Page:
Monday, May 26, 2008

Imperatives From Psalm 37, Part 1

Psalm 37:1 "Fret not thyself because of evildoers, neither be thou envious against the workers of iniquity."

Do you remember your grammar? Do you remember the four types of sentences? Let’s review: there are declarative sentences or sentences that state a fact; there are exclamatory sentences or sentences that express strong emotion; there are interrogatory sentences or sentences that ask a question; and there are imperative sentences or sentences which express a command as distinguished from the discretionary. The imperative is important. When one uses the imperative, the implied meaning is that the command should be followed.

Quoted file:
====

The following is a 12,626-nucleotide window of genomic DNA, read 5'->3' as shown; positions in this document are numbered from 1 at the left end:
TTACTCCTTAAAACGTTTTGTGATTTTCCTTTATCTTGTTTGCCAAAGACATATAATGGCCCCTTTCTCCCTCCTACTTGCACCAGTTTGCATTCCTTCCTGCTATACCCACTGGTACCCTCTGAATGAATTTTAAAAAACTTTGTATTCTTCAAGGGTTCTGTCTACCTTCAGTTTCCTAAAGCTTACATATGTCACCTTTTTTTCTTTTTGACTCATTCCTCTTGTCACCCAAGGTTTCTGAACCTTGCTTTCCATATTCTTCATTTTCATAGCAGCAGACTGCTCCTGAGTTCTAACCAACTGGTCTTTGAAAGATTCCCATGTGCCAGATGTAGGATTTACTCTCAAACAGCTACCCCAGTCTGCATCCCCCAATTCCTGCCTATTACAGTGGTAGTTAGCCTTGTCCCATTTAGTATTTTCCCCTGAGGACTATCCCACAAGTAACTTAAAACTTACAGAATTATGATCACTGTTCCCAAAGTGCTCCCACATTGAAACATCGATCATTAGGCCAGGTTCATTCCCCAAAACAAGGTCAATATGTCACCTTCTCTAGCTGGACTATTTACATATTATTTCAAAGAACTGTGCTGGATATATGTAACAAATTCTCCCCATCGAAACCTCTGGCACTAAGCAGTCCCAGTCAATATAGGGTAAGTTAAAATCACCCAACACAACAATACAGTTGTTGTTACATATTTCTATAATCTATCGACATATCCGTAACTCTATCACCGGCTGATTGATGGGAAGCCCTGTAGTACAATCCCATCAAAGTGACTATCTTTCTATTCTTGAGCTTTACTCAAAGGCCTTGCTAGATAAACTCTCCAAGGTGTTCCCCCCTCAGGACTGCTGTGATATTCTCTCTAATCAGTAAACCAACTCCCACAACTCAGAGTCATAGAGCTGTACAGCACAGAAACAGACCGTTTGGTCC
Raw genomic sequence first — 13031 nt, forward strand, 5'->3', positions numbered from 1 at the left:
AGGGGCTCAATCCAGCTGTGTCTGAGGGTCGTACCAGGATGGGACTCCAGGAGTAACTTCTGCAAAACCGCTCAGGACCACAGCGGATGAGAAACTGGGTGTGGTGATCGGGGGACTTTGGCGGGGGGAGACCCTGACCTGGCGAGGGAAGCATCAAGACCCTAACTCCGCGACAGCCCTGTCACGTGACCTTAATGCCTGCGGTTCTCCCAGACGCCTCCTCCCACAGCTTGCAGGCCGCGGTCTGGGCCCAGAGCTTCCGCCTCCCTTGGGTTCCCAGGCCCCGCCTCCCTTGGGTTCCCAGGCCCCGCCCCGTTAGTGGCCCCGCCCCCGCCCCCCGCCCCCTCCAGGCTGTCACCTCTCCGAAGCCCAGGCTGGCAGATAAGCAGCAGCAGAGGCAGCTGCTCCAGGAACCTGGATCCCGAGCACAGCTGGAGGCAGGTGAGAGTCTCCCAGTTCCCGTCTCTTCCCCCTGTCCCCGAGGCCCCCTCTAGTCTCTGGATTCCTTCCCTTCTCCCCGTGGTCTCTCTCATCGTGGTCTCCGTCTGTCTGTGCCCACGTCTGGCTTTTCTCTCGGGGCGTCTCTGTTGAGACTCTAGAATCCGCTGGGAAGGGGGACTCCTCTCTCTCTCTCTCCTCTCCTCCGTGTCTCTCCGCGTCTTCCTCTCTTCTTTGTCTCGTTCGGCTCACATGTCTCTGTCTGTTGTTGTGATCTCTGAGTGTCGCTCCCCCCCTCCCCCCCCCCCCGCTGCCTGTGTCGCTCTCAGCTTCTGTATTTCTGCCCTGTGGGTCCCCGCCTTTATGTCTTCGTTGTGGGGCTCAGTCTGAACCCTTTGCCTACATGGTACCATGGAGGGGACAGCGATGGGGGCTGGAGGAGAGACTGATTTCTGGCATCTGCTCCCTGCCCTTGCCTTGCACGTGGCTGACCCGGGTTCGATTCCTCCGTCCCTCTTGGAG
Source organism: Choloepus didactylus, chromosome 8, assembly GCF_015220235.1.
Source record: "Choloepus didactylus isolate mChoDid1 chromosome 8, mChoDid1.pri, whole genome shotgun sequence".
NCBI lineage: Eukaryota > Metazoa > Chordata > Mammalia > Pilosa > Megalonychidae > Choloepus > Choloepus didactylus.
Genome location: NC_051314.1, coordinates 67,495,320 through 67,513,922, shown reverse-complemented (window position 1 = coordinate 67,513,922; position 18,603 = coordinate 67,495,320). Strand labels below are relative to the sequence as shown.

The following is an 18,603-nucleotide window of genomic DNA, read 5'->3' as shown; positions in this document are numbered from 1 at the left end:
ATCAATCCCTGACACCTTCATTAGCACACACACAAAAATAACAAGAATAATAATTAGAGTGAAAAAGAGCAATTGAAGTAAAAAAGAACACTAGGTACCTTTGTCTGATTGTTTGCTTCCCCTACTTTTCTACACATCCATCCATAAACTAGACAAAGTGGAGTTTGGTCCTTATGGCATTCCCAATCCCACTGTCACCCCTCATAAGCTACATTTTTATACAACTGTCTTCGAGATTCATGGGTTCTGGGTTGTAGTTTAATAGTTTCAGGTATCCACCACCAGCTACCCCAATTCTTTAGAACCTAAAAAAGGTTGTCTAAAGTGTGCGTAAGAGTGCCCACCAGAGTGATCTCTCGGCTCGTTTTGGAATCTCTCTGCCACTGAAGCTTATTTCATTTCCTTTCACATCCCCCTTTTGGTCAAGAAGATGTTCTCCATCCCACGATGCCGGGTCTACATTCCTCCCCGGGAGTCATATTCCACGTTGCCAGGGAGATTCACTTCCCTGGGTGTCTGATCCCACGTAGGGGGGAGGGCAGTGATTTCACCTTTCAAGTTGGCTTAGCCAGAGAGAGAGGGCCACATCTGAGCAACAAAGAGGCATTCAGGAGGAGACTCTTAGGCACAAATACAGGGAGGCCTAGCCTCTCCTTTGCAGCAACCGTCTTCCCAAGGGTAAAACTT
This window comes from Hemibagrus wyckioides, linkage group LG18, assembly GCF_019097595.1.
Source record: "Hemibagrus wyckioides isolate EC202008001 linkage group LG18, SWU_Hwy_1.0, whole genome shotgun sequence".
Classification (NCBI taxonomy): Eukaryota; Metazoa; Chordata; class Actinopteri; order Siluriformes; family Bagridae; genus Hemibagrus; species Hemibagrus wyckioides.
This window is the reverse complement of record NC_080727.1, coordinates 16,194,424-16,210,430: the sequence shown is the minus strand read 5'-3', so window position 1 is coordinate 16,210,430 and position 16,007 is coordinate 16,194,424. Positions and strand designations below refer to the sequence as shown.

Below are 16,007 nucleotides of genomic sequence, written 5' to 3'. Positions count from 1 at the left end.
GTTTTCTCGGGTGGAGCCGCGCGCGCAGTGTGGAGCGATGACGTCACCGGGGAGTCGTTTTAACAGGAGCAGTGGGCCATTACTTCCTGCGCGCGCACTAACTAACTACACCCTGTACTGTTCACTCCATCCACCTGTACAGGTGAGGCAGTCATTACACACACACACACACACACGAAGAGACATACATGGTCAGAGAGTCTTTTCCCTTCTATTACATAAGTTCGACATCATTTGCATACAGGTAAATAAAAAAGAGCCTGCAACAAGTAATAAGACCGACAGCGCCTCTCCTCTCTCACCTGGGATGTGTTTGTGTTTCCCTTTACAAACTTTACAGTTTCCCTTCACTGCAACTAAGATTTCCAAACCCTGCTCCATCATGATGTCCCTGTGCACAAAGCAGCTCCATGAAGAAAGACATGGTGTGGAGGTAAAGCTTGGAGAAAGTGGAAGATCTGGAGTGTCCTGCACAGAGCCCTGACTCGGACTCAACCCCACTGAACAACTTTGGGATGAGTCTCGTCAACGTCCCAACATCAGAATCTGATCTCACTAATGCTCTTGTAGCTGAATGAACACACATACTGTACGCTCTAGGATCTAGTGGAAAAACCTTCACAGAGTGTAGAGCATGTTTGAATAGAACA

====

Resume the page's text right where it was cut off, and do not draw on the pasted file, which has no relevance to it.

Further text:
As moms, we use the imperative all the time. “Go clean your room. Wash your hands. Stop tormenting the cat.” God also uses the imperative often in Scripture. I’ve been watching for imperatives when I read my Bible. The first seven verses of Psalm 37 have several imperatives in it.

For today, I’m only going to point out one of them. In verse one, God says, “Fret not thyself because of evildoers, neither be thou envious against the workers of iniquity.” I know that if I allow myself, I can really fret because of evildoers. I worry about what evil people are doing. I worry about people who don’t like me and if they could, would do evil against me. I worry about the wicked people trying to take God out of my country. I worry about evil people. Much to my shame, I sometimes envy the workers of iniquity — not because they work iniquity but because they seem to prosper doing it. God looks down and says, “Don’t do that.” It’s imperative.

Are you worried about or envious of evildoers? Don’t be.

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